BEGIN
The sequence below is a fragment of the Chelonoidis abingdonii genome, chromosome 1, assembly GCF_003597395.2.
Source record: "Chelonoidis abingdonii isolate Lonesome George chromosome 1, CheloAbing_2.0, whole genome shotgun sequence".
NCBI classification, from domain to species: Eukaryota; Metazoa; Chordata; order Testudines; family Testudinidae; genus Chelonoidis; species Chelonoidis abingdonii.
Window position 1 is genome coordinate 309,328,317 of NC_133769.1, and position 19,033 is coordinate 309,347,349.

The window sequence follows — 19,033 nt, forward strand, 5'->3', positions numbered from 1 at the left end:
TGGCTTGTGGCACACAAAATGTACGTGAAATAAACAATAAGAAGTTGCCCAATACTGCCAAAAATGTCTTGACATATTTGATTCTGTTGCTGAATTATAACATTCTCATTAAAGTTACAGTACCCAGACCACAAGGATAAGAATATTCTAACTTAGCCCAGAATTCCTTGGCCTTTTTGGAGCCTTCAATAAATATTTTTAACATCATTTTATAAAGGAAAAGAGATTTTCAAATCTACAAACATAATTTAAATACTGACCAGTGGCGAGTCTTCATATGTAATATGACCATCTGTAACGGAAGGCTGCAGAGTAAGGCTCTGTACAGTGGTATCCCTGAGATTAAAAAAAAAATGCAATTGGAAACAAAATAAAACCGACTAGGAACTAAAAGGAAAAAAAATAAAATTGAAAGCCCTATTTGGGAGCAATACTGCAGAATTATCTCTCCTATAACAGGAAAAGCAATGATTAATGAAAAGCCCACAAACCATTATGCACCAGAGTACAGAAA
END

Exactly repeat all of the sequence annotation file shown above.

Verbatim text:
The sequence below is a fragment of the Chelonoidis abingdonii genome, chromosome 1, assembly GCF_003597395.2.
Source record: "Chelonoidis abingdonii isolate Lonesome George chromosome 1, CheloAbing_2.0, whole genome shotgun sequence".
NCBI classification, from domain to species: Eukaryota; Metazoa; Chordata; order Testudines; family Testudinidae; genus Chelonoidis; species Chelonoidis abingdonii.
Window position 1 is genome coordinate 309,328,317 of NC_133769.1, and position 19,033 is coordinate 309,347,349.

The window sequence follows — 19,033 nt, forward strand, 5'->3', positions numbered from 1 at the left end:
TGGCTTGTGGCACACAAAATGTACGTGAAATAAACAATAAGAAGTTGCCCAATACTGCCAAAAATGTCTTGACATATTTGATTCTGTTGCTGAATTATAACATTCTCATTAAAGTTACAGTACCCAGACCACAAGGATAAGAATATTCTAACTTAGCCCAGAATTCCTTGGCCTTTTTGGAGCCTTCAATAAATATTTTTAACATCATTTTATAAAGGAAAAGAGATTTTCAAATCTACAAACATAATTTAAATACTGACCAGTGGCGAGTCTTCATATGTAATATGACCATCTGTAACGGAAGGCTGCAGAGTAAGGCTCTGTACAGTGGTATCCCTGAGATTAAAAAAAAAATGCAATTGGAAACAAAATAAAACCGACTAGGAACTAAAAGGAAAAAAAATAAAATTGAAAGCCCTATTTGGGAGCAATACTGCAGAATTATCTCTCCTATAACAGGAAAAGCAATGATTAATGAAAAGCCCACAAACCATTATGCACCAGAGTACAGAAA